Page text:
Moderate Coffee Intake Doesn't Lead to Dehydration
A new study has found that moderate coffee consumption doesn't lead to dehydration.
The study, conducted by researchers at the University of Birmingham School of Sport and Exercise Sciences, UK, argues that coffee doesn't dehydrate and if taken in moderate amounts, it can contribute to the daily requirement of fluid intake.
Previous research has shown that caffeine is a mild diuretic, which has led people into believing that their daily dose of coffee leads to excess urination. The present study shows that coffee intake in moderate amounts won't have any such effects on the body.
"Despite a lack of scientific evidence, it is a common belief that coffee consumption can lead to dehydration and should be avoided, or reduced, in order to maintain a healthy fluid balance. Our research aimed to establish if regular coffee consumption, under normal living conditions, is detrimental to the drinker's hydration status," said Sophie Killer a Doctoral researcher and lead author of the study.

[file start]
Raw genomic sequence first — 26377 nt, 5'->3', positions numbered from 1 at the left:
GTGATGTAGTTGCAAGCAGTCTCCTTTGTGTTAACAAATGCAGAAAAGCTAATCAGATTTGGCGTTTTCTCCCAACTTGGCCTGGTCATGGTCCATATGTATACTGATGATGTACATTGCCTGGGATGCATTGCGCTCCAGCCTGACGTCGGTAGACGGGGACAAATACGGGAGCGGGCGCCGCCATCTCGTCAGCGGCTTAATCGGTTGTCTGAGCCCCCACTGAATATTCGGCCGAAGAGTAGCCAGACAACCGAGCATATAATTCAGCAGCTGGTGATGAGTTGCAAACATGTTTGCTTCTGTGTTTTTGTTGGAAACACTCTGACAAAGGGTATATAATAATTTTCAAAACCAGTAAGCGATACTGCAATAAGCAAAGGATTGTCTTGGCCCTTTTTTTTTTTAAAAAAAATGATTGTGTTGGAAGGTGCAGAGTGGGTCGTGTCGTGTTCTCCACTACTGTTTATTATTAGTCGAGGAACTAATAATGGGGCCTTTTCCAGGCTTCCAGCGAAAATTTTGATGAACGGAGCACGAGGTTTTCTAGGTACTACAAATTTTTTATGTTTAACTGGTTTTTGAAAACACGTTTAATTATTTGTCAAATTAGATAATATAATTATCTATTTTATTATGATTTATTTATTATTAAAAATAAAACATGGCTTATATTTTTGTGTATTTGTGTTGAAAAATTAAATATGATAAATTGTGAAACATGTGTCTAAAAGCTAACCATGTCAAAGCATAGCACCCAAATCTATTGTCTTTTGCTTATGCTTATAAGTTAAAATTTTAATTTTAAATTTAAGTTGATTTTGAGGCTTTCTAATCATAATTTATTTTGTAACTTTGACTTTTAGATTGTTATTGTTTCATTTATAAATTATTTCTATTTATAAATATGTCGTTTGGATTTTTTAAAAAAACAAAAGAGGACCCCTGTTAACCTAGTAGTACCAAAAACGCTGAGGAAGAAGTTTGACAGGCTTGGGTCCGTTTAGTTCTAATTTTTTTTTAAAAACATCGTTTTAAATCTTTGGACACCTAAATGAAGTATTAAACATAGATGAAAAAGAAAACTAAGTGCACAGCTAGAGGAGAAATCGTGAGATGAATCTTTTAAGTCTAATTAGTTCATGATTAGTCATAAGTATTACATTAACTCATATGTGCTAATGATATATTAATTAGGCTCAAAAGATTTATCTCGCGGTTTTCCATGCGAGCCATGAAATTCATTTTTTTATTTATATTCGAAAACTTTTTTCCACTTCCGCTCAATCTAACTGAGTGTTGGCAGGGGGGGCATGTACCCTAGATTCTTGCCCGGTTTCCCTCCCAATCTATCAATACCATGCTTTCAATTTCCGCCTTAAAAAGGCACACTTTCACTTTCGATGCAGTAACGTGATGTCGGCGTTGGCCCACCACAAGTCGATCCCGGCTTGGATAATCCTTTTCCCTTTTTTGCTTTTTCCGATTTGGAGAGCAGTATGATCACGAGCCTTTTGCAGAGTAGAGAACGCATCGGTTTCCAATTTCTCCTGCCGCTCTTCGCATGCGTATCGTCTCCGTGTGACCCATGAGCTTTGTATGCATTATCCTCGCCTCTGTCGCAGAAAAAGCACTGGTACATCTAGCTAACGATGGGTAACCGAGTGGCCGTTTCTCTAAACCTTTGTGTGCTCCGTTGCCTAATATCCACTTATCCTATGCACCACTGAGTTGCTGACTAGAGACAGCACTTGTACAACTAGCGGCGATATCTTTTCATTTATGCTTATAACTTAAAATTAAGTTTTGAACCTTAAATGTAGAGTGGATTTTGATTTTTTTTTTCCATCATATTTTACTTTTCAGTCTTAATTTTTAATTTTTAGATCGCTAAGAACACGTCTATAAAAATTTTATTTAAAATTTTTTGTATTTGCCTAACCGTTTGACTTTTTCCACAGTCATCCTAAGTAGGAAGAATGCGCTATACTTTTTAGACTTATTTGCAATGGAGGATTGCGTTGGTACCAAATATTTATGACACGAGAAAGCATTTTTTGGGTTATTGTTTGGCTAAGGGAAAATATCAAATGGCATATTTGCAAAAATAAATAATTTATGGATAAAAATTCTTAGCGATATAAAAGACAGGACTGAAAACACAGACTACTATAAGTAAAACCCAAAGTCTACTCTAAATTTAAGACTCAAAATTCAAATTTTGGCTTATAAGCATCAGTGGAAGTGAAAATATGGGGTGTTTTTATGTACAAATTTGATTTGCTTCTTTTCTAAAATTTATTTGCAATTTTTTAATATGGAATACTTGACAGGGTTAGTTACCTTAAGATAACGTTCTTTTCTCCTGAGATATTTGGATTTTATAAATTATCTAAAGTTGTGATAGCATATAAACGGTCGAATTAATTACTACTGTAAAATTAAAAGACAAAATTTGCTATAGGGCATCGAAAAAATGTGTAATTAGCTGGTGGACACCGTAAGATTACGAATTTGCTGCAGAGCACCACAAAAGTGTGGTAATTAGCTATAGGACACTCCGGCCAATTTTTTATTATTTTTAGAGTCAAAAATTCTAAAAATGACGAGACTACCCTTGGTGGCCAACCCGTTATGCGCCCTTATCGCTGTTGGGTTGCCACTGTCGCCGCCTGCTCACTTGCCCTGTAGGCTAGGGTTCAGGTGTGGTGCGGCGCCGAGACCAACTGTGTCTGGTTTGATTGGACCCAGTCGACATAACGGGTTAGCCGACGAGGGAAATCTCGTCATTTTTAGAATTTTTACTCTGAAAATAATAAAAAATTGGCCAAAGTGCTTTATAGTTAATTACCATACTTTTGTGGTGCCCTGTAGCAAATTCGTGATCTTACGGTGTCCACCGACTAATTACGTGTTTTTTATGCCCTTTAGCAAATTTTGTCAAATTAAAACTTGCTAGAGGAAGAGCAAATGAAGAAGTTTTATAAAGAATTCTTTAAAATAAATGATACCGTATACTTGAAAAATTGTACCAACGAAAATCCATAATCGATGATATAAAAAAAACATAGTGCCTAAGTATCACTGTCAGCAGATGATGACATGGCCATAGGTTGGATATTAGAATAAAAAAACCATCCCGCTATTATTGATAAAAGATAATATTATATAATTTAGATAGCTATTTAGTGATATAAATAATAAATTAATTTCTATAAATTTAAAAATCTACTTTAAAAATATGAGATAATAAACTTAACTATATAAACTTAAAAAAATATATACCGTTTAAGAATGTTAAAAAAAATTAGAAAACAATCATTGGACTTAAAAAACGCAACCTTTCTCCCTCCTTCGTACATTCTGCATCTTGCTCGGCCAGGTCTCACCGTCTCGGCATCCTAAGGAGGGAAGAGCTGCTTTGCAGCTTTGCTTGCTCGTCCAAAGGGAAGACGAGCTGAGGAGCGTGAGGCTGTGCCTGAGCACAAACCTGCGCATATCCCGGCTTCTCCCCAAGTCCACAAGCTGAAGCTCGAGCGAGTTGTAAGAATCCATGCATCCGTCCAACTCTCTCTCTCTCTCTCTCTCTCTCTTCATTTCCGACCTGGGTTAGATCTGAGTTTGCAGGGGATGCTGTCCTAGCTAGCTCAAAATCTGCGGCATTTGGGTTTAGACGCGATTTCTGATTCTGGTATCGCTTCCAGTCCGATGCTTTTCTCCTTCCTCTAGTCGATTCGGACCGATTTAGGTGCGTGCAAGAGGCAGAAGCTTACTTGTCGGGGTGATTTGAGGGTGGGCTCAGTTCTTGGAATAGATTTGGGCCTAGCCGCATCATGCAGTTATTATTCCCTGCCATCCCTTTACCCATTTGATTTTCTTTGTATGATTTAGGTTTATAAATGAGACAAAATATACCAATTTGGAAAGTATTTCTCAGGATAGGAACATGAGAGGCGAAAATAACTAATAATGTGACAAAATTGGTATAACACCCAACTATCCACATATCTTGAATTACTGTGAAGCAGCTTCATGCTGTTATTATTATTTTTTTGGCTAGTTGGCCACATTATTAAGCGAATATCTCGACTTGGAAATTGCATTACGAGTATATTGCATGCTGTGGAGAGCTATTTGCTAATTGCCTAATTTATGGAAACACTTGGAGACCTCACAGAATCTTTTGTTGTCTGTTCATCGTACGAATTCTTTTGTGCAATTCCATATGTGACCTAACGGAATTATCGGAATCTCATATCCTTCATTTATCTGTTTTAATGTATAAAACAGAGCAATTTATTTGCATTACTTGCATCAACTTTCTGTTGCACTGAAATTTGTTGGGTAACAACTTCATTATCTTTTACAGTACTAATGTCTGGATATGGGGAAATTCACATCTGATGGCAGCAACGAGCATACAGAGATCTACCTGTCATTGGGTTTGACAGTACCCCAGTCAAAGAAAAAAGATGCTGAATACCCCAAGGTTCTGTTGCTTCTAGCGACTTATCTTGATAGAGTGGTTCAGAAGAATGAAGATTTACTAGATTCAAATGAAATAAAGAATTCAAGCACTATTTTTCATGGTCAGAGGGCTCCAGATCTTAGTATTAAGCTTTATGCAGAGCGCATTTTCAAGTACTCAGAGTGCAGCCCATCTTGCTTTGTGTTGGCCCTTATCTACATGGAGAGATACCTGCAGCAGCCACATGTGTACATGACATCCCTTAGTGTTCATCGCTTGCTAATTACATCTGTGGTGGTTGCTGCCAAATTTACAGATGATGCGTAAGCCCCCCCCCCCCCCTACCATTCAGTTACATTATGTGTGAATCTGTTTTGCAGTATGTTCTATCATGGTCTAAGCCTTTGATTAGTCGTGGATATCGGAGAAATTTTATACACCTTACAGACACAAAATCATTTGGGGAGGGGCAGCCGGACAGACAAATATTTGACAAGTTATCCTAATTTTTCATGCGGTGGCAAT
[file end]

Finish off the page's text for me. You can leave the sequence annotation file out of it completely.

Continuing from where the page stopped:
The study was based on data from coffee-lovers and people who didn't drink coffee. About 50 male participants were asked to complete two phases of the study. In the first phase, the men were given four mugs (200ml) of coffee or water every day for three days. This was followed by a 10-day "wash out period." In the second phase, the participants who had earlier drunk coffee were asked to drink water and vice versa.
Researchers measured hydration levels of participants during the two experiments and found no difference in water levels in the body.
"We found that consumption of a moderate intake of coffee, four cups per day, in regular coffee drinking males, caused no significant differences across a wide range of hydration indicators compared to the consumption of equal amounts of water," said Sophie Killer in a news release. "We conclude that advice provided in the public health domain, regarding coffee and dehydration, should be updated to reflect these findings."
The study is published in the journal Plos One.
Coffee consumption has earlier been linked with significantly lower incidence of Parkinson's disease (PD). The drink has also been associated with reduced risk of common type of skin cancer and increased odds of living for a long time.